Author: Linda Hoveskeland, Sacred Ground Reflections

The Sacred Ground program taught me to listen and to question and to see oppression from different perspectives. It also showed me some of the ways in which people and communities struggling against oppression and inequality can still strive to accomplish great things. It helped me to see what I can do moving forward.

As a young woman, I married into the African American family of my late husband. They welcomed me with open arms, but some members of my birth family did not reciprocate. As part of my new family, I was included in gatherings and celebrations where I was often the only white person at these events. It was a new experience to be in the minority in these situations, one which I value deeply. Sacred Ground helped me understand my experiences in new ways. Sometimes, as I did the readings and watched the videos, I found myself saying, “How did I not know this before?” or “I never thought about this that way before.”

Sometimes the ideas and history our group discussed triggered emotional memories for me. But I felt safe enough to talk about them within our group. Everyone in our group happened to be white. I think that made it possible for us to discuss things that we might have been hesitant to bring up in a more racially diverse group. 

We had thought-provoking readings and videos to prepare us for each Sacred Ground discussion. Many of those presented the voices of people of color who have lived with racism and discrimination and told how they met those challenges within their own lives. One of the readings that I found particularly helpful was Howard Thurman’s book, Jesus and the Disinherited, in which he talks about Jesus living within the oppressive historical context of Roman occupation. He asked how people survive when they live with fear, violence, and oppression. Thurman said there are basically two responses, resignation and resistance. Resistance can take many forms, but is at its heart the struggle to be free and to maintain one’s dignity and sense of self. Resistance born in God’s love, through Jesus’ life, death and resurrection, can make a way where there is no way. Matthew 10:28 tells us “Do not fear those who deprive the body of life, but cannot destroy the soul. Rather, fear him who can destroy both body and soul…” I learned in Sacred Ground that oppressed peoples who struggle to survive and thrive have done so through faith, resilience, unity, hope, determination, and creativity.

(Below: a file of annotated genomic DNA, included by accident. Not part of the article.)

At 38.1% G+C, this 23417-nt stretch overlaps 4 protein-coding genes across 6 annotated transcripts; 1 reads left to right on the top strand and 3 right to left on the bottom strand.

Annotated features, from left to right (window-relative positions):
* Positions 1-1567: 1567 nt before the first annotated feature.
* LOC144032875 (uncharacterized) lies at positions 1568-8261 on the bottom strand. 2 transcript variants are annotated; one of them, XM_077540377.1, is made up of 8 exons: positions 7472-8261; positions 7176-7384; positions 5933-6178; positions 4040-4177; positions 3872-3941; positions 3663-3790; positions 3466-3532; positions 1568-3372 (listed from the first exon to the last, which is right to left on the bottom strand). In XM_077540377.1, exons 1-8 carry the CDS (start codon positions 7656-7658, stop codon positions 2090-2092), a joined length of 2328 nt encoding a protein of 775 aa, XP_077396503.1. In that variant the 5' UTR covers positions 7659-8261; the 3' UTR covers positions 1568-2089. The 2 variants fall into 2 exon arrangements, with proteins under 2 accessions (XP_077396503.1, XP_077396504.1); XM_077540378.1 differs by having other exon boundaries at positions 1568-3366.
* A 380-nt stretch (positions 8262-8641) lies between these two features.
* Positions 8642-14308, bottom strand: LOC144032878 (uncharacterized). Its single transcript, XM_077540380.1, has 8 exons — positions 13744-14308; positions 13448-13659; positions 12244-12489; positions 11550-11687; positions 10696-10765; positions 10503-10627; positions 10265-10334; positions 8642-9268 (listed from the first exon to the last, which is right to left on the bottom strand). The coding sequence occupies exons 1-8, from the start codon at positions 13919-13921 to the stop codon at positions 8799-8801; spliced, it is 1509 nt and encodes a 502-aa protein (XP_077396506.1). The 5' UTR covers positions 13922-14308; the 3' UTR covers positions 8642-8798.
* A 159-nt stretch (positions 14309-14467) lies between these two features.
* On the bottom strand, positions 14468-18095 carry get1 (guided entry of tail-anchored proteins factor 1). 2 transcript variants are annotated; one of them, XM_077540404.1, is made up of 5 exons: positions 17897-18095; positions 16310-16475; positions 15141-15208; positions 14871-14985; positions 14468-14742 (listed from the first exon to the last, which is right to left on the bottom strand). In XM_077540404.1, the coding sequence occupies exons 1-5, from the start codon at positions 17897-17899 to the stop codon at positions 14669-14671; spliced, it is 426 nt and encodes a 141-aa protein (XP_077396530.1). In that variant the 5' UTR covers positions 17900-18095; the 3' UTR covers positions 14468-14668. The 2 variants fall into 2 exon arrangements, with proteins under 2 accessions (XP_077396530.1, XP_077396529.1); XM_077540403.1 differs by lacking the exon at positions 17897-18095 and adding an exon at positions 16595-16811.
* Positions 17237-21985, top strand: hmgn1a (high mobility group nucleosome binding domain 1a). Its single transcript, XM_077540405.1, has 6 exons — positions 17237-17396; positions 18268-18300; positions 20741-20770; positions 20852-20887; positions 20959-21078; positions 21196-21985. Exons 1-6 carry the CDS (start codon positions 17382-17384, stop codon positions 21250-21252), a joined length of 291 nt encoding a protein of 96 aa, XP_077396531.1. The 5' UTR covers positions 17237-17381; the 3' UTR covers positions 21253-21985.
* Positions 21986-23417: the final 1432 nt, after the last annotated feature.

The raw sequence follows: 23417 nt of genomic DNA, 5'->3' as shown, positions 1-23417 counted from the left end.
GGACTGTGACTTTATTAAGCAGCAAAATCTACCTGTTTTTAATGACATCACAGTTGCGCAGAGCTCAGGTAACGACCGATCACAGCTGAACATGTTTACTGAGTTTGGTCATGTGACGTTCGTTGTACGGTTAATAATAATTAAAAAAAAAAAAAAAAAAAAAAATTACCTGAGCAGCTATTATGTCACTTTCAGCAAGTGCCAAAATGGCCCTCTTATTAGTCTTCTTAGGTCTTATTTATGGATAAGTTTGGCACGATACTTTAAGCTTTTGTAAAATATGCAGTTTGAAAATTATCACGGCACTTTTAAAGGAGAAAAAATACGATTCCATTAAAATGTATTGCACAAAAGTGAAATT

I feel that it was significant that I went through the Sacred Ground course with my new husband, Ardell, who is also of European descent. We both grew up in communities where there were few people of color. Growing up, most of what I knew about people of color was gleaned from TV and reading, rather than personal contact. He and I were able to talk about our similar experiences and share our journey to become more aware and knowledgeable and sensitive to our white privilege and how that affected our perspectives and actions and the effect it had on people who were different from us.

What does that mean for me as a privileged white person? For one thing, it means that I’m seeing things differently. When my husband and I travel, we have an interest in the culture and history of places where we go, and now we are seeing that history differently. We’re asking whose stories are getting told here? Whose story is being ignored or denied? We are beginning to call attention to things that have been left out or offered only from one perspective, usually that of the dominant culture.

I can continue to educate myself, continue to read and to question and to learn so that I can understand better, so that I can do better. I can put the privilege that I have, but did not earn, to better use. Whatever I have done or left undone or whatever my ancestors have done that contributed to the oppression of others, I know there is forgiveness through God’s grace and love. And looking to Jesus, I know if His love for me is written on my heart, then I have the power in my own small way to give that love back to help make life better for all of us. 

I can learn how to be an ally. I can support the efforts of people of color to tell their own histories, not only to the dominant culture, but to their children so that they know who they are, where they came from, and what they have accomplished. I want to be able to assist in making things better for people who already know what they need and know what they want to accomplish.

Psalm 139 has always had special meaning for me, and now even more so. “You have searched me, Lord, and you know me…Before a word is on my tongue you, Lord, know it completely. You hem me in behind and before, and you lay your hand upon me…Where can I go from your Spirit? Where can I flee from your presence?…Search me, God, and know my heart; test me and know my anxious thoughts. See if there is any offensive way in me, and lead me in the way everlasting.” Psalm 139:1,4-5,7,23-24

As I look ahead, I offer this prayer…

Dear God,
Give me ears to listen to other voices,
Eyes to see beyond the veil of my own privilege,
A heart to understand others different from myself.
Hands to do your will in love and justice.